Home is a cocoon, safe and protective, lulling you into thinking ‘this is the world: a small universe where you are lord’. I love being reminded by nature how small (and inconsequential) I am in the grand scheme of things. It helps me to worry less, to get out of my own head, and absorb the wonder of things grander than I could ever attempt to create. Whether it’s walking through a forest or standing on the seashore or cutting through the skies in an airplane that seems so big on ground but so tiny in the vast skies, it helps me to relax in wonder.
I have always wanted to travel, yet I found excuses for not doing it nearly often enough: I don’t have a lot of money; I don’t have time off work etc. Then I figured that I could take a few days here and there and plan pocket-friendly trips. Over the past year, I have tried, from time to time, to get out of my primary environment when I can. I like to go to places, see things, have mini-adventures and just step outside of my everyday life.
Idanre Hills, Nigeria
For weeks, my partner and I debated where to go on a quick trip: Ikogosi, Olumo (I’d been there on my own shortly before) or Idanre. We finally settled on a weekend road trip to Idanre, Ondo State. I’d read about it and seen pictures, yet I wasn’t prepared for how preserved it was, or for how exhilarating the climb would be.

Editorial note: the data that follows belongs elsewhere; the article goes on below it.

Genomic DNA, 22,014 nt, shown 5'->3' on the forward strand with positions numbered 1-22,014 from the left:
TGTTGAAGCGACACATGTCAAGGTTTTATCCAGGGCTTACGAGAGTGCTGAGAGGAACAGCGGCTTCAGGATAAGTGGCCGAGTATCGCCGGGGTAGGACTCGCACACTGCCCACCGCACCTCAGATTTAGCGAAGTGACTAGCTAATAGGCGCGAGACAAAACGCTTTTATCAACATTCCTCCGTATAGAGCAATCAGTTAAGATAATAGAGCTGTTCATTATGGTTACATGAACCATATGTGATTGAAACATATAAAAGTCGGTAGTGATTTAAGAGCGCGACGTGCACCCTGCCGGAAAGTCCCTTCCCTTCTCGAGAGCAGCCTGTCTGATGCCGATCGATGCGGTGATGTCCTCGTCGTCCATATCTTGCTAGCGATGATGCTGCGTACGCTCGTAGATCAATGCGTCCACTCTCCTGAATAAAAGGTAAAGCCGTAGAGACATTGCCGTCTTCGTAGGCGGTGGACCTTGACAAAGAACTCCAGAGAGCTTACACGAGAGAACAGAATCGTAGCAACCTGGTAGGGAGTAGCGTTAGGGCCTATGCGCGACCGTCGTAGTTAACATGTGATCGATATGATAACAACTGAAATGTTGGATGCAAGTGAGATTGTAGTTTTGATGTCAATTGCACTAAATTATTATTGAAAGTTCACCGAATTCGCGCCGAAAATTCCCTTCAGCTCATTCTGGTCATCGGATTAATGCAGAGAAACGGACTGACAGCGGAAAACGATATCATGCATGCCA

Coincidentally, our trip fell within the Mare Festival. There were mounted guards outside and quite the crowd on the grounds as people waited for events to begin. But the hills were pretty empty, and we got tickets and a guide and began our climb.
We climbed 660 steps to a point, and then walked around, from hill to hill, with the guide explaining the historical significance of different points, like the first primary school in old Oke Idanre, an old traditional court, burial places of important people, the shrine, a river etc. My favourite was the ancient Owa’s Palace that still had the clay statues of old slaves lining the courtyard. It was a glimpse of the art of that time.
I was glad to see how well-preserved the hills are, and how the people of the area have continued to preserve the traditions. Random thing was a chance meeting with Baba Oke, the head of the traditional worshippers in the area. After his initial scepticism – I got the sense that he’s not used to folks approaching him – he took the time to explain who he was and some of the traditions of the area. One weird one is, he must always sleep atop the hills.
Exploring Idanre Hills took about 4 hours. Olumo is the only other trip I’ve made that came close to that but Olumo is really small in comparison. I’d advise anyone visiting Idanre to dress comfortably though, and be ready to walk (a lot), and hold a bottle of water.